Liked by 1 person

      1. Great to see you back again and good for you to be able to help other disabled bloggers 🙂
        Glad you are well. I am well, apart from temporary minor health issues which I am dealing with.
        As well as treatment, rest has been recommended.
        A wake up call and time to reset.
        I hope you have a good week also ❤️🙂🌸

        Liked by 1 person

  7. Dear Simone, you are absolutely awesome in every way for sharing such an intimate heartbreaking yet powerful story with us. Doctors make mistakes, we make mistakes… the only solution is to keep sharing our stories & sharing immense strength like yours.
    btw, just finished amazing story of Nujeen Mustafa. do you know of her? she fled war in Syria in a wheelchair, to Germany. here’s just one of several videos on her: https://www.youtube.com/watch?v=7rK6qzwwOi0

    Liked by 1 person

    1. da-AL, I can’t thank you enough for this very kind message. I am delighted that you found my story to be powerful – it took a lot of courage to be able to tell. True – it’s essential that we keep sharing our stories and strength so that we can each make a difference no matter how many mistakes people or doctors may make. No, I’d never heard of Nujeen Mustafa before but I watched the video that you shared. Thank you so much for sharing it. Her story is incredible, I’m surprised that I’ve never heard of her before.

      Liked by 1 person

      1. I try to remember how, some years ago when my husband & I were taking flamenco dance lessons & had to perform with our class, I was so very nervous. then when I was on stage dancing, I looked up & saw many in the audience talking, texting, etc — & I realized that rather than worry about being looked at, we should feel lucky we’re looked at to begin with. Anyone who doesn’t look at you, my dear, is missing out ❤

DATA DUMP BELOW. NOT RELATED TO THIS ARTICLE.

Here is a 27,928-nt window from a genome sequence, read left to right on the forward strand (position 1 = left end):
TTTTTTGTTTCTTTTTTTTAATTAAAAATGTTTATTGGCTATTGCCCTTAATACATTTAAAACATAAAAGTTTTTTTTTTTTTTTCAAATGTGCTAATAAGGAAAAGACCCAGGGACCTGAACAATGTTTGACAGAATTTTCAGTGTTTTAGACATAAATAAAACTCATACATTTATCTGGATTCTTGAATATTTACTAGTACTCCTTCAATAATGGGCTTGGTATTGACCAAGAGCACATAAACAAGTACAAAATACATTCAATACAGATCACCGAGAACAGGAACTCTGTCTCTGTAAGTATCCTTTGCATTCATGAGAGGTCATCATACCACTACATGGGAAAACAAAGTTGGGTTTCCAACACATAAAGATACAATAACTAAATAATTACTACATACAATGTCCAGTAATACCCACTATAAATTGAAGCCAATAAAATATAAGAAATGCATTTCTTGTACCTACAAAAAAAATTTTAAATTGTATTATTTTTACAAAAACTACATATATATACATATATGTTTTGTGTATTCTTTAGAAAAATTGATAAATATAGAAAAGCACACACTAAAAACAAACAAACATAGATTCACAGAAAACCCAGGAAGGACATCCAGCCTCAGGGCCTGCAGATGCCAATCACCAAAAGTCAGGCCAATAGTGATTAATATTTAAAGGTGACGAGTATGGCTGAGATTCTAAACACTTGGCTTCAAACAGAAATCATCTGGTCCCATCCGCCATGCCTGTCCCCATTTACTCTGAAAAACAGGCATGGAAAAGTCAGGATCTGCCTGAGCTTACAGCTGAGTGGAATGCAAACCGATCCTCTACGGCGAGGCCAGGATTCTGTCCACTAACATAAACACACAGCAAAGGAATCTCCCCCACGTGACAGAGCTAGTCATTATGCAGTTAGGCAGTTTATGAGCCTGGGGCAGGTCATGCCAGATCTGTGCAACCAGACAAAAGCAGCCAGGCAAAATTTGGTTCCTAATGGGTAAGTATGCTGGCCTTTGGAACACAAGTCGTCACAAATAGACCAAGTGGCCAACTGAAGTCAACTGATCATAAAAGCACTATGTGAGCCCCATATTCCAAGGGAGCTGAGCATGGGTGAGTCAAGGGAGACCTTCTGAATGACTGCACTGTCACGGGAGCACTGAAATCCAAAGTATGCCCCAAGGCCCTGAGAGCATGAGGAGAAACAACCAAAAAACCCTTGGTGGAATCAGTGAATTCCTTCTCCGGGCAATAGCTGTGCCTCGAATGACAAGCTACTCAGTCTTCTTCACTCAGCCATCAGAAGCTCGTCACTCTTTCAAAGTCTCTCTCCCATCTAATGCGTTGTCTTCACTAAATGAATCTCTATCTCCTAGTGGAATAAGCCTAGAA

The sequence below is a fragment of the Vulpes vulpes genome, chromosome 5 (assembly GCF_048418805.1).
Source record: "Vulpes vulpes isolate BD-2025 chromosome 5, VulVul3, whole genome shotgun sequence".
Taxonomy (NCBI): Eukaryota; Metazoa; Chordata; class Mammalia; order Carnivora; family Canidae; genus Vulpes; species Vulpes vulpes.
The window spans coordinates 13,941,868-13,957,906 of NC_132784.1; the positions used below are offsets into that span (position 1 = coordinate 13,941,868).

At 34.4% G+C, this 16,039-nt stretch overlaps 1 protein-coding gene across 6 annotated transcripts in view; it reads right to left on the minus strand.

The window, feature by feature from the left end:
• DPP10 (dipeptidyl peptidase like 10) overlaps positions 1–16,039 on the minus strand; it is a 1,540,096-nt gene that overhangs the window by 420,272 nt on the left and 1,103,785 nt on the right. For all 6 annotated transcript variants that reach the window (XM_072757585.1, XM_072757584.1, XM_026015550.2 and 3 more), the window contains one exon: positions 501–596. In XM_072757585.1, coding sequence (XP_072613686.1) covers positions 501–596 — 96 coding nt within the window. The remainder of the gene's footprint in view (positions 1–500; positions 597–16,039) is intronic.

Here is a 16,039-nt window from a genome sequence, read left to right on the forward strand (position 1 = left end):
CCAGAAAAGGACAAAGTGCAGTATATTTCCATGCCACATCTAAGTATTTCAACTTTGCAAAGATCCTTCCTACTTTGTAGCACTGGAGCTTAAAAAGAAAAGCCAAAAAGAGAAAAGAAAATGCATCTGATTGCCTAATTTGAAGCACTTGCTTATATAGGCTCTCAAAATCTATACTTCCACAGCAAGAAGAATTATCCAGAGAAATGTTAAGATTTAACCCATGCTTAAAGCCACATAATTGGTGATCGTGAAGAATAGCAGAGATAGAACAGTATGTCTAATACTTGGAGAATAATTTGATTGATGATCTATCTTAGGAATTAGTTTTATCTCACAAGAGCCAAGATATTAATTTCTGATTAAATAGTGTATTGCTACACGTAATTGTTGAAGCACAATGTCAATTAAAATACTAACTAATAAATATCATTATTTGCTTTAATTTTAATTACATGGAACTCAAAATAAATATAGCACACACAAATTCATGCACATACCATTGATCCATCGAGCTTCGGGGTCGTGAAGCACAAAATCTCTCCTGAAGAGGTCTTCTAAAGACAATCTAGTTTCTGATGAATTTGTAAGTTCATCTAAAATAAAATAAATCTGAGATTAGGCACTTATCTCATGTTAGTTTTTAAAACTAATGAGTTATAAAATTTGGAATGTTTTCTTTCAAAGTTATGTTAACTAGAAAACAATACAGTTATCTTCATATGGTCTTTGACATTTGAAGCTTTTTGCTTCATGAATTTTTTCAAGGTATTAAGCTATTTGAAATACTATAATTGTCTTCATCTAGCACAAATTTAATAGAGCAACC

Liked by 1 person

      2. What a beautiful sentiment. That’s a very wise lesson that you learnt. Indeed, it’s so rare when we’re truly able to share our talents with the world. Your lucky to have a very wide platform that you are able to share yours with ❤

        Liked by 1 person

  8. This really hit home. Thank you for sharing such a personal part of your story. I’ve struggled with forgiving myself for things I’ve done in the past, and things I didn’t do, and am still walking that journey now. Very different to your journey, as each person’s journey is different, but I see through your story the hope that lies at the end of a particular road to forgiving myself. I see it’s not a ‘one and done’ thing, but a process of learning to be who we are and loving ourselves for who we are.

    Thank you again so much for sharing, and encouraging through your writing.

    Liked by 2 people

    1. I’m sorry that you’re still struggling with forgiving yourself. You’re right – it’s not a one and done thing, it took a lot of effort, emotional weight, and self-reflection. Sometimes it’s something I still need to work at – that’s why it’s a journey. I hope that you’ll eventually be able to find your own hope at the end of your road and that you’ll be able to move on and forgive yourself. I’ll be thinking about you and praying that it all works out for you ❤

      Liked by 1 person